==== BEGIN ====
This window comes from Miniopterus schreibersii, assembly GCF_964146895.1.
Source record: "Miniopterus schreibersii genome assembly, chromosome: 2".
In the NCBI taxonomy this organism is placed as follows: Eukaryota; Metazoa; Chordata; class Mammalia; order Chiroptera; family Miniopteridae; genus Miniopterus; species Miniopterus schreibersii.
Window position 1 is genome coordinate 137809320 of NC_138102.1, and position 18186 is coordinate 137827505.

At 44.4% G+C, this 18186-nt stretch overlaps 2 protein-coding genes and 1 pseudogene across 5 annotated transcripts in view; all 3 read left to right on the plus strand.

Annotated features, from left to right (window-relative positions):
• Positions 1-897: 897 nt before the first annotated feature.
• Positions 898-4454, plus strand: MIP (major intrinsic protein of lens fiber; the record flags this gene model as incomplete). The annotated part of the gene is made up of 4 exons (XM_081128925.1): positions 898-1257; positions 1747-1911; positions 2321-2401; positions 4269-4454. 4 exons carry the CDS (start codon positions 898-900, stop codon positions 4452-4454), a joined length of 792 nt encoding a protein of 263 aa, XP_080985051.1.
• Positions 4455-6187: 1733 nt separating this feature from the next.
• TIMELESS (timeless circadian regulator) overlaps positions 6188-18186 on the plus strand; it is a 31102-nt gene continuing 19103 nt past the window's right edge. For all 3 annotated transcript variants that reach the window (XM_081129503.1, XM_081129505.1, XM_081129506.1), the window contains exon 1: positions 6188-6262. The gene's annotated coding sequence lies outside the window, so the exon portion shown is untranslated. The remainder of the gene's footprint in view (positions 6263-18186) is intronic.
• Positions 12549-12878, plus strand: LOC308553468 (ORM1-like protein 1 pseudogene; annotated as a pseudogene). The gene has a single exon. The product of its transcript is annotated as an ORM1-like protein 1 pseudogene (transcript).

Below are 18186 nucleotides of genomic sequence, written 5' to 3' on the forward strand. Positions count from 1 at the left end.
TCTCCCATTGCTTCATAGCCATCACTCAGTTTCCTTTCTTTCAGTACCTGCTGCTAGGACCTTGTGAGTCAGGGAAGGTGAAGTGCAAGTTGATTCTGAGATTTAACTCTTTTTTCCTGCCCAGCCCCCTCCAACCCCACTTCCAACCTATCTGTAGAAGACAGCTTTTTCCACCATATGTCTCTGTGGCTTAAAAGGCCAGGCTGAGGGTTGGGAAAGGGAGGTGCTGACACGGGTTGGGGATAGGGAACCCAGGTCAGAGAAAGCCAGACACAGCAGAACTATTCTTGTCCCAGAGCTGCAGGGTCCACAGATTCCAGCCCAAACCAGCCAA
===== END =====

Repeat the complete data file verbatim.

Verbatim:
This window comes from Miniopterus schreibersii, assembly GCF_964146895.1.
Source record: "Miniopterus schreibersii genome assembly, chromosome: 2".
In the NCBI taxonomy this organism is placed as follows: Eukaryota; Metazoa; Chordata; class Mammalia; order Chiroptera; family Miniopteridae; genus Miniopterus; species Miniopterus schreibersii.
Window position 1 is genome coordinate 137809320 of NC_138102.1, and position 18186 is coordinate 137827505.

At 44.4% G+C, this 18186-nt stretch overlaps 2 protein-coding genes and 1 pseudogene across 5 annotated transcripts in view; all 3 read left to right on the plus strand.

Annotated features, from left to right (window-relative positions):
• Positions 1-897: 897 nt before the first annotated feature.
• Positions 898-4454, plus strand: MIP (major intrinsic protein of lens fiber; the record flags this gene model as incomplete). The annotated part of the gene is made up of 4 exons (XM_081128925.1): positions 898-1257; positions 1747-1911; positions 2321-2401; positions 4269-4454. 4 exons carry the CDS (start codon positions 898-900, stop codon positions 4452-4454), a joined length of 792 nt encoding a protein of 263 aa, XP_080985051.1.
• Positions 4455-6187: 1733 nt separating this feature from the next.
• TIMELESS (timeless circadian regulator) overlaps positions 6188-18186 on the plus strand; it is a 31102-nt gene continuing 19103 nt past the window's right edge. For all 3 annotated transcript variants that reach the window (XM_081129503.1, XM_081129505.1, XM_081129506.1), the window contains exon 1: positions 6188-6262. The gene's annotated coding sequence lies outside the window, so the exon portion shown is untranslated. The remainder of the gene's footprint in view (positions 6263-18186) is intronic.
• Positions 12549-12878, plus strand: LOC308553468 (ORM1-like protein 1 pseudogene; annotated as a pseudogene). The gene has a single exon. The product of its transcript is annotated as an ORM1-like protein 1 pseudogene (transcript).

Below are 18186 nucleotides of genomic sequence, written 5' to 3' on the forward strand. Positions count from 1 at the left end.
TCTCCCATTGCTTCATAGCCATCACTCAGTTTCCTTTCTTTCAGTACCTGCTGCTAGGACCTTGTGAGTCAGGGAAGGTGAAGTGCAAGTTGATTCTGAGATTTAACTCTTTTTTCCTGCCCAGCCCCCTCCAACCCCACTTCCAACCTATCTGTAGAAGACAGCTTTTTCCACCATATGTCTCTGTGGCTTAAAAGGCCAGGCTGAGGGTTGGGAAAGGGAGGTGCTGACACGGGTTGGGGATAGGGAACCCAGGTCAGAGAAAGCCAGACACAGCAGAACTATTCTTGTCCCAGAGCTGCAGGGTCCACAGATTCCAGCCCAAACCAGCCAA